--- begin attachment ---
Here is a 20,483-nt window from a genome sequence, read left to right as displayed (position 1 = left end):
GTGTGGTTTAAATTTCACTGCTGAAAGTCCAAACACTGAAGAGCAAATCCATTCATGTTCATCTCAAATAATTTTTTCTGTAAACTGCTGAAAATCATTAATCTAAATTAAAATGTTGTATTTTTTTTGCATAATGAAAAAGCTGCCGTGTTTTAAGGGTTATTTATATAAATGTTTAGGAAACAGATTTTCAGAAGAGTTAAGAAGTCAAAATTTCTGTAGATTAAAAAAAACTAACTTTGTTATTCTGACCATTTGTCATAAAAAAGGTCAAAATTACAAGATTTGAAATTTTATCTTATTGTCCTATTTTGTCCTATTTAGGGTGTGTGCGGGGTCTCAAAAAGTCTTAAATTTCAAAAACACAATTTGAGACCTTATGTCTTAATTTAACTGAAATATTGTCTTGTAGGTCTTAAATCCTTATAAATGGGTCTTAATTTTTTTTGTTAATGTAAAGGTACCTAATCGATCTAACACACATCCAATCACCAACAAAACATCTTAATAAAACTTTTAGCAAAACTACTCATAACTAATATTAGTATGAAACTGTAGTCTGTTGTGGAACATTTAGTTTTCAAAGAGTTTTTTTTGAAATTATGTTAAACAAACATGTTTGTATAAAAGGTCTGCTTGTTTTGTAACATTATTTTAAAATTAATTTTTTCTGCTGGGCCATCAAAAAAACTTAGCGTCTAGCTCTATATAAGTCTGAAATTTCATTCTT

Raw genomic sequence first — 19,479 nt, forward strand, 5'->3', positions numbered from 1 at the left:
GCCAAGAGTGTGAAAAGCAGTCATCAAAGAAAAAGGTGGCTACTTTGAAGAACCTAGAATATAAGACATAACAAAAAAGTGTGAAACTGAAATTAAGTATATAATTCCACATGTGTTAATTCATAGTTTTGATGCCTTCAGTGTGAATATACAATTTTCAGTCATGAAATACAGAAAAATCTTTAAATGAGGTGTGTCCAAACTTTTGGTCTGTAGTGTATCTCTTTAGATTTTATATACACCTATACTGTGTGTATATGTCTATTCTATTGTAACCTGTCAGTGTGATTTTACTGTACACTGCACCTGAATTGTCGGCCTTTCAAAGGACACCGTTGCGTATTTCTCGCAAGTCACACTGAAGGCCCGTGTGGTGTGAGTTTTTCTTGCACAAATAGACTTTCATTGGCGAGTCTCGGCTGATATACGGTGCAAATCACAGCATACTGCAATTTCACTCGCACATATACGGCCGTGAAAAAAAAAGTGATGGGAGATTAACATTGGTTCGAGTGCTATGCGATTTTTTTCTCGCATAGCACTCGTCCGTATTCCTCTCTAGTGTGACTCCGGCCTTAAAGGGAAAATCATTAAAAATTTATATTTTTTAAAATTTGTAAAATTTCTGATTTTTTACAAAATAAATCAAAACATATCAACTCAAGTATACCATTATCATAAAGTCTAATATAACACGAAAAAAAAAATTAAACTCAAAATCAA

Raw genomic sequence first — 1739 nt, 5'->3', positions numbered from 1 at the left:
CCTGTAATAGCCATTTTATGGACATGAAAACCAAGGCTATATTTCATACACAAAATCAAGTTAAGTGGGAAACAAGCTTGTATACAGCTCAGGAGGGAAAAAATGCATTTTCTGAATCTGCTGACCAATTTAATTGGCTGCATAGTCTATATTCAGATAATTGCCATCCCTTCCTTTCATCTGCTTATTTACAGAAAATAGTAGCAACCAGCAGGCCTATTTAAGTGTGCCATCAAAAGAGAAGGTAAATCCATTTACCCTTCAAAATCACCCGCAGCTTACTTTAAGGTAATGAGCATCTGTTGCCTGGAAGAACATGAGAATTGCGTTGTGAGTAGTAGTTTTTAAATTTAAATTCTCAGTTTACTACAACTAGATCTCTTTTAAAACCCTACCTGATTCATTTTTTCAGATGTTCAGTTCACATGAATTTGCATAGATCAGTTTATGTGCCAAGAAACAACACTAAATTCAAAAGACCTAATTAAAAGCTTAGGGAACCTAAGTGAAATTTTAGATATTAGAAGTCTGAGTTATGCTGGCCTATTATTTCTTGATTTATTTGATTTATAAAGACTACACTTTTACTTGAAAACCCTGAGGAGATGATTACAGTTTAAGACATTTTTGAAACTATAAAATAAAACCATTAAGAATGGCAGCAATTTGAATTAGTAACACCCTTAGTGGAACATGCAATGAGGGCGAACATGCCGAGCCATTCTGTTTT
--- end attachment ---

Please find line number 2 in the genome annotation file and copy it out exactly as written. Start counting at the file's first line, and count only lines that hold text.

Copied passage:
GTGTGGTTTAAATTTCACTGCTGAAAGTCCAAACACTGAAGAGCAAATCCATTCATGTTCATCTCAAATAATTTTTTCTGTAAACTGCTGAAAATCATTAATCTAAATTAAAATGTTGTATTTTTTTTGCATAATGAAAAAGCTGCCGTGTTTTAAGGGTTATTTATATAAATGTTTAGGAAACAGATTTTCAGAAGAGTTAAGAAGTCAAAATTTCTGTAGATTAAAAAAAACTAACTTTGTTATTCTGACCATTTGTCATAAAAAAGGTCAAAATTACAAGATTTGAAATTTTATCTTATTGTCCTATTTTGTCCTATTTAGGGTGTGTGCGGGGTCTCAAAAAGTCTTAAATTTCAAAAACACAATTTGAGACCTTATGTCTTAATTTAACTGAAATATTGTCTTGTAGGTCTTAAATCCTTATAAATGGGTCTTAATTTTTTTTGTTAATGTAAAGGTACCTAATCGATCTAACACACATCCAATCACCAACAAAACATCTTAATAAAACTTTTAGCAAAACTACTCATAACTAATATTAGTATGAAACTGTAGTCTGTTGTGGAACATTTAGTTTTCAAAGAGTTTTTTTTGAAATTATGTTAAACAAACATGTTTGTATAAAAGGTCTGCTTGTTTTGTAACATTATTTTAAAATTAATTTTTTCTGCTGGGCCATCAAAAAAACTTAGCGTCTAGCTCTATATAAGTCTGAAATTTCATTCTT